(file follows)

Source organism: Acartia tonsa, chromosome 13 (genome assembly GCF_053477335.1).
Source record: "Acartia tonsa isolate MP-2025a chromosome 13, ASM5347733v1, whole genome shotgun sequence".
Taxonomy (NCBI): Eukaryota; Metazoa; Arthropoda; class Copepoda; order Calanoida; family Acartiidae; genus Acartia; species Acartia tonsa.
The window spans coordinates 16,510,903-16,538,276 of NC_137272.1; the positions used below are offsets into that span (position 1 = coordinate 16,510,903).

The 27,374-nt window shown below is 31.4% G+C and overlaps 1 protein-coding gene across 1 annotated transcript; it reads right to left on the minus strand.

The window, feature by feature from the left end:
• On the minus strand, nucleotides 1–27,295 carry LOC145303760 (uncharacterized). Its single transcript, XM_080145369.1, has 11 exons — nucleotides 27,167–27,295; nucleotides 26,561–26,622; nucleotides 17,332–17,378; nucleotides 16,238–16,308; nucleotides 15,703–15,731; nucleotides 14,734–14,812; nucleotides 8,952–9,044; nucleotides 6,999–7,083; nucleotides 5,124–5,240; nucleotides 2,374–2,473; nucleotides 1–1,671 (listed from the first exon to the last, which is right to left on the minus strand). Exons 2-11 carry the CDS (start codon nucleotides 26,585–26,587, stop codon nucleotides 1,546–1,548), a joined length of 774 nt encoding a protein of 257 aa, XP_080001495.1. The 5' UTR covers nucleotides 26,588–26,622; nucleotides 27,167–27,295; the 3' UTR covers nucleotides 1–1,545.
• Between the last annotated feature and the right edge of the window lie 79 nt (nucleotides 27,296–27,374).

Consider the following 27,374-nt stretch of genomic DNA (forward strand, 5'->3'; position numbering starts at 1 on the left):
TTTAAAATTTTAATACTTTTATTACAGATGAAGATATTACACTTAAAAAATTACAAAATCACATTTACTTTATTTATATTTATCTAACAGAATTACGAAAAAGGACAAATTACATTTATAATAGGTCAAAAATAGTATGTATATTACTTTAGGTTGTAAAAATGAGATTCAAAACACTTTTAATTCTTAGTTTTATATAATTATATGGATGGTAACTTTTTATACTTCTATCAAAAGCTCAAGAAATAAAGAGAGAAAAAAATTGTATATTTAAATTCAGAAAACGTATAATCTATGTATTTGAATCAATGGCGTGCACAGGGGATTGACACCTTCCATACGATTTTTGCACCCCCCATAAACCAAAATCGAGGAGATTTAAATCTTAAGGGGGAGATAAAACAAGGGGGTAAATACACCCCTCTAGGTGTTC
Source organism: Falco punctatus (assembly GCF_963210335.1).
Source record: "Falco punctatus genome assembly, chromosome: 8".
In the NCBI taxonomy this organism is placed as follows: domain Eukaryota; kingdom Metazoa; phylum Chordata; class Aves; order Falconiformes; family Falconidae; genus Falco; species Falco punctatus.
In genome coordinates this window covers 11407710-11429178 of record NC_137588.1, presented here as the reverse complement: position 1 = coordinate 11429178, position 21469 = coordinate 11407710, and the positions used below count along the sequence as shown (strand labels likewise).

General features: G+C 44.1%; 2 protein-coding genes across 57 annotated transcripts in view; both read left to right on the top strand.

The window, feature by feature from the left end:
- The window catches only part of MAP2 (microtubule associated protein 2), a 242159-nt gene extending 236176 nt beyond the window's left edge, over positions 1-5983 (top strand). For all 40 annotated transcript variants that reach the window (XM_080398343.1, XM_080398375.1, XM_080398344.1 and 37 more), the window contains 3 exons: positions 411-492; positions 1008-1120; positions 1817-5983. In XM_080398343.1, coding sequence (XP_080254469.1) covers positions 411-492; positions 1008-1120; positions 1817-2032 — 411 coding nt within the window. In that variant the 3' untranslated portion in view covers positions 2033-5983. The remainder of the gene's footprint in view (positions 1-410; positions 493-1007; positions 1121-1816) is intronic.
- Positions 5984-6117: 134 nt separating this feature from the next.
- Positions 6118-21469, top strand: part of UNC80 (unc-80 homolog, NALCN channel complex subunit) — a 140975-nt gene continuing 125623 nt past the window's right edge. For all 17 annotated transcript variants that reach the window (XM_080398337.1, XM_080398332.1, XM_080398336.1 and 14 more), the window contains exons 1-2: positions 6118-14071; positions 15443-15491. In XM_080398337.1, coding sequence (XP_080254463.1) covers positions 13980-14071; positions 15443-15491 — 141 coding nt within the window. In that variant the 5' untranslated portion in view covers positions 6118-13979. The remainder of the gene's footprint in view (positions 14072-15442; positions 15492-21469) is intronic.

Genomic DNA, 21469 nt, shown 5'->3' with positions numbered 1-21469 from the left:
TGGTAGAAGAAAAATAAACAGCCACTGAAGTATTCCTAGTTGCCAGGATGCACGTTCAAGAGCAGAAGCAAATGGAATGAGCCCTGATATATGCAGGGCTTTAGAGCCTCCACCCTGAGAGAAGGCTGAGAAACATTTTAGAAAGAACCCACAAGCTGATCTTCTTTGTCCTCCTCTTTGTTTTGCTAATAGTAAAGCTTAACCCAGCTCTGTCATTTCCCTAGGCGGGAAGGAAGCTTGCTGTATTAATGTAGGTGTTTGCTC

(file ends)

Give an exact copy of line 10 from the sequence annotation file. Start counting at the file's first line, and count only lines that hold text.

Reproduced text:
TTTAAAATTTTAATACTTTTATTACAGATGAAGATATTACACTTAAAAAATTACAAAATCACATTTACTTTATTTATATTTATCTAACAGAATTACGAAAAAGGACAAATTACATTTATAATAGGTCAAAAATAGTATGTATATTACTTTAGGTTGTAAAAATGAGATTCAAAACACTTTTAATTCTTAGTTTTATATAATTATATGGATGGTAACTTTTTATACTTCTATCAAAAGCTCAAGAAATAAAGAGAGAAAAAAATTGTATATTTAAATTCAGAAAACGTATAATCTATGTATTTGAATCAATGGCGTGCACAGGGGATTGACACCTTCCATACGATTTTTGCACCCCCCATAAACCAAAATCGAGGAGATTTAAATCTTAAGGGGGAGATAAAACAAGGGGGTAAATACACCCCTCTAGGTGTTC